Cesare Pavese was an Italian novelist, poet and translator, and an outspoken literary and political critic.
Not well-known outside Italy, Pavese is numbered highly among the important 20th century authors in his home country.
Born in rural Santo Stefano Belbo, he often returned to the area, enjoying the solitude away from his turbulent career and heartbroken love life. Pavese was not destined to live long, he died just before his 42 birthday.
John Milton (December 1608 – November 1674) was an English poet of the late Renaissance period. He is particularly noted for his epic poem on the fall of Satan and Adam and Eve’s ejection from the Garden of Eden ‘Paradise Lost’ which he composed in blank verse after going blind.
Allow yourself plenty of time to read this legendary poem!
Quotation from Ivan Illich (1926-2002) who was a Croatian-Austrian philosopher, one of the world’s great thinkers, a polymath whose output covered vast subjects. He was a critic of modern Western culture and addressed contemporary practices in education, medicine, work, energy usage, transportation and economic development. https://www.theguardian.com/news/2002/dec/09/guardianobituaries.highereducation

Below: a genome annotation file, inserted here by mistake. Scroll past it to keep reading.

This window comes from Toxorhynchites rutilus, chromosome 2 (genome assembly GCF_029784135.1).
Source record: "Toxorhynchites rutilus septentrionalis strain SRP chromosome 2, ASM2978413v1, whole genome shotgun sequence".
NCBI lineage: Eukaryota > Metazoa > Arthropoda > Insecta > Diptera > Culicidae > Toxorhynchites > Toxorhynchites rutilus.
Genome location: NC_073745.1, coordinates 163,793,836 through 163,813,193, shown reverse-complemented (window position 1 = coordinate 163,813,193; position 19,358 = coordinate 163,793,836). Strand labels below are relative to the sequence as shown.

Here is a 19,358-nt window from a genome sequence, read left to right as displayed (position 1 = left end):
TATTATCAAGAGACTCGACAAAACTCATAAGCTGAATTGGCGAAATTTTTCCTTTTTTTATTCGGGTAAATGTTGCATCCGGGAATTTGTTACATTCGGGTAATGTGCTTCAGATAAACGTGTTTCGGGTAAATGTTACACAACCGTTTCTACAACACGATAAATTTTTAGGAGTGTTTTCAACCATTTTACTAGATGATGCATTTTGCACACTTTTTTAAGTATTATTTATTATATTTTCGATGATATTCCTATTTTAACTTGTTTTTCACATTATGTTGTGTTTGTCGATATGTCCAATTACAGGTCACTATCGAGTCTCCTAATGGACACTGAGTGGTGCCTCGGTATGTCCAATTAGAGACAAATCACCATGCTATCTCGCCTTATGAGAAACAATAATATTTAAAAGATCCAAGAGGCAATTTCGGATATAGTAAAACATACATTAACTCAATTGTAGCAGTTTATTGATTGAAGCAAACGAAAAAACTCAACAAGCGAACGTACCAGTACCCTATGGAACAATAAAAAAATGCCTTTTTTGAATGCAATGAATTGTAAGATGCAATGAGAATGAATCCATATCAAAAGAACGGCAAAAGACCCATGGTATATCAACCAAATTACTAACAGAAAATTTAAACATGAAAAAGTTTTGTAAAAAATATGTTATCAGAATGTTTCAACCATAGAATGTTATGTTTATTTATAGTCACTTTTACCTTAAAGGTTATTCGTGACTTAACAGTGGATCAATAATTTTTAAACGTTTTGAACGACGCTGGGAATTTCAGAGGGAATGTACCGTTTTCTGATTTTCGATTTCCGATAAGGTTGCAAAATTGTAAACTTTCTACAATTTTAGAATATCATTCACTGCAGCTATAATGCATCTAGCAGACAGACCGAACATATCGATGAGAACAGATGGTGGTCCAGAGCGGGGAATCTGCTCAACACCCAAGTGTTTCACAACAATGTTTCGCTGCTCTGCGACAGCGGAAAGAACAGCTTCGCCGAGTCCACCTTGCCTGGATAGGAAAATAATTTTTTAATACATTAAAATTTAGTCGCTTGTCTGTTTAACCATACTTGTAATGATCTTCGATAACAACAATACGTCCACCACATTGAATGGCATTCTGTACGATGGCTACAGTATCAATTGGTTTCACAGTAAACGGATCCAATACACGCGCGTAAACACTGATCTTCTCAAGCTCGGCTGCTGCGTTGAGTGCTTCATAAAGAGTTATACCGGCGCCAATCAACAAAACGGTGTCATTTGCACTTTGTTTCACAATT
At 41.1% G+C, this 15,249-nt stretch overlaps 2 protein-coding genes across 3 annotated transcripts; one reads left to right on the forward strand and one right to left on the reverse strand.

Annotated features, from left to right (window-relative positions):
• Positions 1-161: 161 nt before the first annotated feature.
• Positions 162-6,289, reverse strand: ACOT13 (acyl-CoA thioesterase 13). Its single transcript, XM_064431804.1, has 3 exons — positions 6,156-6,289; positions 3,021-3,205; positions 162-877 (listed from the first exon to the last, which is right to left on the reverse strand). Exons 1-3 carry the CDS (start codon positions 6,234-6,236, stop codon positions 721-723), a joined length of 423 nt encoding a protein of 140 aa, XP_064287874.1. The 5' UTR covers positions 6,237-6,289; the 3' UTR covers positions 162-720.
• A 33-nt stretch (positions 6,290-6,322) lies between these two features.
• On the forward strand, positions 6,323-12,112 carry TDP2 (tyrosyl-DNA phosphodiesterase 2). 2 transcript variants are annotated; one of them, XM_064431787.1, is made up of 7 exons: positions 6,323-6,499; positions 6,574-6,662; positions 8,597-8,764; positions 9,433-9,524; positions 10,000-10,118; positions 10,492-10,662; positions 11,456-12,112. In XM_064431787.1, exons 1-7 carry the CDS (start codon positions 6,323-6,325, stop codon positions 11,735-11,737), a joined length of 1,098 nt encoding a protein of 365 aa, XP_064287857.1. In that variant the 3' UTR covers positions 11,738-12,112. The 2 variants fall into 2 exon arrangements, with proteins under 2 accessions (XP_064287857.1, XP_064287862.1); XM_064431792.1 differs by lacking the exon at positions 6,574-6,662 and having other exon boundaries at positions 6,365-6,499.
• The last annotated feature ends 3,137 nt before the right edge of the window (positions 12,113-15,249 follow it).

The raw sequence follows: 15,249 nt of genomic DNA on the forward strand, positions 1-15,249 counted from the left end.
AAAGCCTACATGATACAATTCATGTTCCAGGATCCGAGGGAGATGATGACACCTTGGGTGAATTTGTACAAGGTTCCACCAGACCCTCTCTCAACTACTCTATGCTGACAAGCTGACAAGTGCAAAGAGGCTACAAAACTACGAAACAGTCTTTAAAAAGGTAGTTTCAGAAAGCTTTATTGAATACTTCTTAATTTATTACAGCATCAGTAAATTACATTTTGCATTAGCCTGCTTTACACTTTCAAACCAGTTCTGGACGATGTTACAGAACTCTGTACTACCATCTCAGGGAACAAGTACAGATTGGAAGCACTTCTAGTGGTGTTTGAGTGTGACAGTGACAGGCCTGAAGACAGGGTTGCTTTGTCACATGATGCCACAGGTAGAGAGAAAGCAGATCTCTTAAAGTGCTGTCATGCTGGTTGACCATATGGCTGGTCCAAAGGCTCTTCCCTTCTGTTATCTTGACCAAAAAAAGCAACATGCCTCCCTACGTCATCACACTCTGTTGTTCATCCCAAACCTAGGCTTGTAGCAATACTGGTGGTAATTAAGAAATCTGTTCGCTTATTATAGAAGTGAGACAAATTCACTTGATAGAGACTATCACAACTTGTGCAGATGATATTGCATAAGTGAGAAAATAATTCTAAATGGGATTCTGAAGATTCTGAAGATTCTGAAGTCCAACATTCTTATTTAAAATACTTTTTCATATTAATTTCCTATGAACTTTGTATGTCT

“For a consciousness to be capable of imagining…it needs to be free.” ― Jean-Paul Sartre, ‘The Imaginary’.
“In a work of fiction, everything is invented, even the things that are not, because once a true event is brought into the realm of the imaginary, it becomes imaginary.” ― Paul Auster, American writer.
“Things need not have happened to be true. Tales and adventures are the shadow truths that will endure when mere facts are dust and ashes and forgotten.” ― Neil Gaiman, ‘The Sandman #19’.
“Creativity is the brain’s invisible muscle that, when used and exercised routinely, becomes better and stronger.” ― Ashley Ormon, writer and poet.
“Living alone, with no one to consult or talk to, one might easily become melodramatic, and imagine things which had no foundation on fact.” ― Agatha Christie, ‘Murder Is Easy’.
“It is only through fiction and the dimension of the imaginary that we can learn something real about individual experience. Any other approach is bound to be general and abstract.” ― Nicola Chiaromonte, Italian author.